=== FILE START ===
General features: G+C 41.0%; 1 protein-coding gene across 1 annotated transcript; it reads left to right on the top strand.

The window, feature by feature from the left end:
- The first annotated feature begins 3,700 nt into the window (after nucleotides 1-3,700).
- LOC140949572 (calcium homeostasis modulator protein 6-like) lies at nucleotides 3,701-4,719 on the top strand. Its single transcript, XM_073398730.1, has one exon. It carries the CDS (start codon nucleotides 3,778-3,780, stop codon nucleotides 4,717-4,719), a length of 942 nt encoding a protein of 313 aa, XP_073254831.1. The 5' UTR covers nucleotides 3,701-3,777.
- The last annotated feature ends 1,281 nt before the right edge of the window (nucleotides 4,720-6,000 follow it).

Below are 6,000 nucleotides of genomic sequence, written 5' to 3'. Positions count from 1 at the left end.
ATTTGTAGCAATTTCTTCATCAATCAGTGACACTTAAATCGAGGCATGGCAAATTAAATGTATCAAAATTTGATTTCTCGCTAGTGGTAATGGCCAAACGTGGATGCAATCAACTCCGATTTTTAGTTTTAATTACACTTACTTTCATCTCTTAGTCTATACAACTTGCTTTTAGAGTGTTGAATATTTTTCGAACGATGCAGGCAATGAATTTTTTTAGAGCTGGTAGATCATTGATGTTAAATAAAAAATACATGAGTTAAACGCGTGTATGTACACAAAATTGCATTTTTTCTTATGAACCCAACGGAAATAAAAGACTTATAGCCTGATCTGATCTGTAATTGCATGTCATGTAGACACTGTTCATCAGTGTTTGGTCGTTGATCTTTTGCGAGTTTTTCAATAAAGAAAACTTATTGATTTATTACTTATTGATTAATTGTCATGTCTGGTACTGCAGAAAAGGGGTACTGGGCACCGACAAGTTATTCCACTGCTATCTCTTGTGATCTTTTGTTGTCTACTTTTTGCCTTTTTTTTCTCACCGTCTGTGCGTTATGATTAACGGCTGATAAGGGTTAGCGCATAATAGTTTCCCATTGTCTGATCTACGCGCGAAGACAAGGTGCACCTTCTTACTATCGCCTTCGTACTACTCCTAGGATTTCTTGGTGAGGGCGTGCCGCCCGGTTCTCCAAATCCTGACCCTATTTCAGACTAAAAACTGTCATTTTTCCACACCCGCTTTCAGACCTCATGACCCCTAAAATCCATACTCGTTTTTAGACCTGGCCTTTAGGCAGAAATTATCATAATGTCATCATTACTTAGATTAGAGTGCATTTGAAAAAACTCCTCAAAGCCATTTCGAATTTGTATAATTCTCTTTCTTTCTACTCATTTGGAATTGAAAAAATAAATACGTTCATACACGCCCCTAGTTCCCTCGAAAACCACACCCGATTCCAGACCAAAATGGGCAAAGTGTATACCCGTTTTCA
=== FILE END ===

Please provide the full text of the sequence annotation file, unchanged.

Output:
General features: G+C 41.0%; 1 protein-coding gene across 1 annotated transcript; it reads left to right on the top strand.

The window, feature by feature from the left end:
- The first annotated feature begins 3,700 nt into the window (after nucleotides 1-3,700).
- LOC140949572 (calcium homeostasis modulator protein 6-like) lies at nucleotides 3,701-4,719 on the top strand. Its single transcript, XM_073398730.1, has one exon. It carries the CDS (start codon nucleotides 3,778-3,780, stop codon nucleotides 4,717-4,719), a length of 942 nt encoding a protein of 313 aa, XP_073254831.1. The 5' UTR covers nucleotides 3,701-3,777.
- The last annotated feature ends 1,281 nt before the right edge of the window (nucleotides 4,720-6,000 follow it).

Below are 6,000 nucleotides of genomic sequence, written 5' to 3'. Positions count from 1 at the left end.
ATTTGTAGCAATTTCTTCATCAATCAGTGACACTTAAATCGAGGCATGGCAAATTAAATGTATCAAAATTTGATTTCTCGCTAGTGGTAATGGCCAAACGTGGATGCAATCAACTCCGATTTTTAGTTTTAATTACACTTACTTTCATCTCTTAGTCTATACAACTTGCTTTTAGAGTGTTGAATATTTTTCGAACGATGCAGGCAATGAATTTTTTTAGAGCTGGTAGATCATTGATGTTAAATAAAAAATACATGAGTTAAACGCGTGTATGTACACAAAATTGCATTTTTTCTTATGAACCCAACGGAAATAAAAGACTTATAGCCTGATCTGATCTGTAATTGCATGTCATGTAGACACTGTTCATCAGTGTTTGGTCGTTGATCTTTTGCGAGTTTTTCAATAAAGAAAACTTATTGATTTATTACTTATTGATTAATTGTCATGTCTGGTACTGCAGAAAAGGGGTACTGGGCACCGACAAGTTATTCCACTGCTATCTCTTGTGATCTTTTGTTGTCTACTTTTTGCCTTTTTTTTCTCACCGTCTGTGCGTTATGATTAACGGCTGATAAGGGTTAGCGCATAATAGTTTCCCATTGTCTGATCTACGCGCGAAGACAAGGTGCACCTTCTTACTATCGCCTTCGTACTACTCCTAGGATTTCTTGGTGAGGGCGTGCCGCCCGGTTCTCCAAATCCTGACCCTATTTCAGACTAAAAACTGTCATTTTTCCACACCCGCTTTCAGACCTCATGACCCCTAAAATCCATACTCGTTTTTAGACCTGGCCTTTAGGCAGAAATTATCATAATGTCATCATTACTTAGATTAGAGTGCATTTGAAAAAACTCCTCAAAGCCATTTCGAATTTGTATAATTCTCTTTCTTTCTACTCATTTGGAATTGAAAAAATAAATACGTTCATACACGCCCCTAGTTCCCTCGAAAACCACACCCGATTCCAGACCAAAATGGGCAAAGTGTATACCCGTTTTCA